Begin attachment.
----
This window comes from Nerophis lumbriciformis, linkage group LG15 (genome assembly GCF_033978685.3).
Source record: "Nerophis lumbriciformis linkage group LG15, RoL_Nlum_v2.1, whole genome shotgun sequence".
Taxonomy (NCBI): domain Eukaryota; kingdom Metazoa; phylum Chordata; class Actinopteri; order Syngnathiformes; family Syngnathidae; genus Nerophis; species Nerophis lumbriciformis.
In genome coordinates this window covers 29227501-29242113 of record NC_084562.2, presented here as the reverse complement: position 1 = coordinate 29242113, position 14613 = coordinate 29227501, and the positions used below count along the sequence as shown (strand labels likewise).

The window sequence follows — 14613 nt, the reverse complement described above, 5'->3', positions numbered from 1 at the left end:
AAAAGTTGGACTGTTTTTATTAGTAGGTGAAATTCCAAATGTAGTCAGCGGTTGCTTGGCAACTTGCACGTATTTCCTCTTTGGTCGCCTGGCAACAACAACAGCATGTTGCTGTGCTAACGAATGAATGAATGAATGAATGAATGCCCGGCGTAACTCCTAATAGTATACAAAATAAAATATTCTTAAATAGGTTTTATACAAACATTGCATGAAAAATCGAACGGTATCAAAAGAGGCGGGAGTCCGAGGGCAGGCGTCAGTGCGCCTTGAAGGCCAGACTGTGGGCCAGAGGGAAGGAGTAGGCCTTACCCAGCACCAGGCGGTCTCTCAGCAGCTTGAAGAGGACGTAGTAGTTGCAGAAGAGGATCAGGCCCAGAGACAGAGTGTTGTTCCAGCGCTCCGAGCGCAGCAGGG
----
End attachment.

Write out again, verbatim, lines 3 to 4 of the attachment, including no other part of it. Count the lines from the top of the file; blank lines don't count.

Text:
Taxonomy (NCBI): domain Eukaryota; kingdom Metazoa; phylum Chordata; class Actinopteri; order Syngnathiformes; family Syngnathidae; genus Nerophis; species Nerophis lumbriciformis.
In genome coordinates this window covers 29227501-29242113 of record NC_084562.2, presented here as the reverse complement: position 1 = coordinate 29242113, position 14613 = coordinate 29227501, and the positions used below count along the sequence as shown (strand labels likewise).